"DEAREST MADAM,-You are as naughty as you can be. I am willing enough to write to you when I have any thing to say. As for my disorder, as Sir Joshua saw me, I fancied he would tell you, and that I needed not tell you myself. Of Dr. Goldsmith's Epitaph, I sent Sir Joshua two copies, and had none myself, If he has lost it, he has not done well. But I suppose I can recollect it, and will send it to you.—I am, Madam, &c. SAM. JOHNSON.

"P.S.-All the Thrales are well, and Mrs. Thrale has a great regard for Miss Reynolds."


"June 22. 1776.

"SIR,- Miss Reynolds has a mind to send the Epitaph to Dr. Beattie; I am very willing, but having no copy, cannot immediately recollect it. She tells me you have lost it. Try to recollect, and put down as much as you retain ; you perhaps may have kept what I have dropped. The lines for which I am at a loss are something of rerum civilium sive naturalium. (1) It was a sorry trick to lose it; help me if you can. -I am, Sir, your most humble servant, SAM. JOHNSON.

"The gout grows better, but slowly."

(1) These words must have been in the other copy. They are not in that which was preferred. — C.

It was, I think, after I had left London in this year, that this Epitaph gave occasion to a remonstrance to the Monarch of Literature, for an account of which I am indebted to Sir William Forbes, of Pitsligo.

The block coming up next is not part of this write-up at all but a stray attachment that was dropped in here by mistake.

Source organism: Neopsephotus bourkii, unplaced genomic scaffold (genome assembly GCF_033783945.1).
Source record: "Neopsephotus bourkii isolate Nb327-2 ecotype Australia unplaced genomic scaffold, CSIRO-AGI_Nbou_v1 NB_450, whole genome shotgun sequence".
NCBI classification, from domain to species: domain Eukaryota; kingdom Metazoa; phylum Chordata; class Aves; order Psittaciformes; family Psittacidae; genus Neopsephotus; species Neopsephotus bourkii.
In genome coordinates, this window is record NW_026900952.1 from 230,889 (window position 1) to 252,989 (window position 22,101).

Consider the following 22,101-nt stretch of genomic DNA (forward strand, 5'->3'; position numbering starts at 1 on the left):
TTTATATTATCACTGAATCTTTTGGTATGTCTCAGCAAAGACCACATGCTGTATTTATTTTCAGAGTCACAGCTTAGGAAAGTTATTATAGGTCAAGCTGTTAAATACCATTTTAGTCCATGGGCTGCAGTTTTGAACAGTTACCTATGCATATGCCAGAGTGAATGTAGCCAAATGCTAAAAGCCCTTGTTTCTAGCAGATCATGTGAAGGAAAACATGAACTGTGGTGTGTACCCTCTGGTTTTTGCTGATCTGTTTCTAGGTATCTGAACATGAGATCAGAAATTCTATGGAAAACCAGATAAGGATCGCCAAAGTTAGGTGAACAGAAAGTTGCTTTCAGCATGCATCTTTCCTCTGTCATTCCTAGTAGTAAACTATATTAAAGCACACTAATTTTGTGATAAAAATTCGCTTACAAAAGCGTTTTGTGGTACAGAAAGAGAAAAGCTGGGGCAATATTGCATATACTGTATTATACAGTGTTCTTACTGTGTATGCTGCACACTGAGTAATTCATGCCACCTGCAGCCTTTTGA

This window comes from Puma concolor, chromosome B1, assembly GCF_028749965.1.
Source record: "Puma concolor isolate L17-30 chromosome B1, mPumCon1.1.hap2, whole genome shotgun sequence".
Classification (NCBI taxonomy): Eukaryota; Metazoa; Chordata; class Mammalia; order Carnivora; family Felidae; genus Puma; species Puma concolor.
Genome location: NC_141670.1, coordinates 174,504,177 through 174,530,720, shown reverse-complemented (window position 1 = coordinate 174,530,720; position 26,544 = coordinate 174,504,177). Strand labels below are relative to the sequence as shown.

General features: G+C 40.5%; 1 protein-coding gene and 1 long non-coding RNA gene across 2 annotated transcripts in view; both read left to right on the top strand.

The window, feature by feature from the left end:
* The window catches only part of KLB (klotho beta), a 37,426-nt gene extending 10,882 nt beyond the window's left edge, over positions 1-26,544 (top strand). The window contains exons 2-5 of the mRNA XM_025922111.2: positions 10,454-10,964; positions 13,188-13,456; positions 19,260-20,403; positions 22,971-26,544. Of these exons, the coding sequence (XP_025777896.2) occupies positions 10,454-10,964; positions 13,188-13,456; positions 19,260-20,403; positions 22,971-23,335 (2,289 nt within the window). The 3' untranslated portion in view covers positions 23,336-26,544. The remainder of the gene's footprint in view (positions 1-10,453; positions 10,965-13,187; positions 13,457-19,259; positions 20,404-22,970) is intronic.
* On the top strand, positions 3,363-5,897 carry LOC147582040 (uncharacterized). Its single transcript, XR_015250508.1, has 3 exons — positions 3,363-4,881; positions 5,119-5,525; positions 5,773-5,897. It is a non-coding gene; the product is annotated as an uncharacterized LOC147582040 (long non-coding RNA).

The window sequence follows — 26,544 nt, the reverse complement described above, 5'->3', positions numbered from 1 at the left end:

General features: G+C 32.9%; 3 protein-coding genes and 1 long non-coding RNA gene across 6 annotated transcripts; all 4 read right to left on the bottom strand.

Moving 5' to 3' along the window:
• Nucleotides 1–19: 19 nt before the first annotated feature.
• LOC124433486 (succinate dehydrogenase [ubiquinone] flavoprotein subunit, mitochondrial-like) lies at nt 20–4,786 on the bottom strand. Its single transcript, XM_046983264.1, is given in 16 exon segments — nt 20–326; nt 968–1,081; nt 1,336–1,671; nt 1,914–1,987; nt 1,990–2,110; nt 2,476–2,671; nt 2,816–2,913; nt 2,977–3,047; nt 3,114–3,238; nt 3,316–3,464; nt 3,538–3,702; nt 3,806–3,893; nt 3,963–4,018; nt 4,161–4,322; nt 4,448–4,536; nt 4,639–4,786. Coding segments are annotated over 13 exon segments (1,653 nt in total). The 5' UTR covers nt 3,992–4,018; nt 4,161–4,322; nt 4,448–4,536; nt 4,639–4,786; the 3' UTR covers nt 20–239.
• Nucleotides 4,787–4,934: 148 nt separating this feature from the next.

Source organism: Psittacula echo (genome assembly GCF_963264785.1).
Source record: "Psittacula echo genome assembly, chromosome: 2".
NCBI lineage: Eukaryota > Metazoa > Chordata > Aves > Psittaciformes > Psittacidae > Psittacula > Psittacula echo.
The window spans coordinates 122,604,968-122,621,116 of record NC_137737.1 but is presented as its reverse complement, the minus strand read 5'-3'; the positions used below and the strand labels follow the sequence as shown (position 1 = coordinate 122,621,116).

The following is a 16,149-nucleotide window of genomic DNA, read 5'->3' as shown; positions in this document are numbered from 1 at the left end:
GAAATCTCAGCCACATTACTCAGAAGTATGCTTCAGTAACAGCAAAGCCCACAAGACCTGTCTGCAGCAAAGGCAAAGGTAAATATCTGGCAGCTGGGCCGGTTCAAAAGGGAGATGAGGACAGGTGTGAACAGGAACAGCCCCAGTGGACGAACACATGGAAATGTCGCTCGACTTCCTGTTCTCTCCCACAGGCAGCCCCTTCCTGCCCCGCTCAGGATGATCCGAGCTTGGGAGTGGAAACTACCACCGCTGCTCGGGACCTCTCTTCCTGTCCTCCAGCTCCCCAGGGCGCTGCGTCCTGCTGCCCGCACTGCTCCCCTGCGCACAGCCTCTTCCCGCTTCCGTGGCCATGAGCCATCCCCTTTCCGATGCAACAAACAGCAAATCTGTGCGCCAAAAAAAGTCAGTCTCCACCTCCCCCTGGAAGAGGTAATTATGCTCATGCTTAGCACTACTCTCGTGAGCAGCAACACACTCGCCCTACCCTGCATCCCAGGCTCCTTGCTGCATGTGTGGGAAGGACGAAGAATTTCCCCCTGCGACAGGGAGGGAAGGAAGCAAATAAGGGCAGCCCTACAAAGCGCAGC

That my readers may have the subject more fully and clearly before them, I shall insert the Epitaph:

Poetæ, Physici, Historici,
Qui nullum ferè scribendi genus
Non tetigit,

Nullum quod tetigit non ornavit :
Sive risus essent movendi,
Sive lacrymæ,

Affectuum potens at lenis dominator :
Ingenio sublimis, vividus, versatilis,
Oratione grandis, nitidus, venustus:
Hoc monumento memoriam coluit
Sodalium amor,
Amicorum fides,
Lectorum veneratio.

Natus in Hiberniâ Fornia Longfordiensis,
In loco cui nomen Pallas,
Eblanæ literis institutus ;
Obiit Londini,


Sir William Forbes writes to me thus: "I enclose the Round Robin. This jeu d'esprit took its rise. one day at dinner at our friend Sir Joshua Reynolds's. All the company present, except myself, were friends and acquaintance of Dr. Goldsmith. The Epitaph written for him by Dr. Johnson became the subject of conversation, and various emendations were sug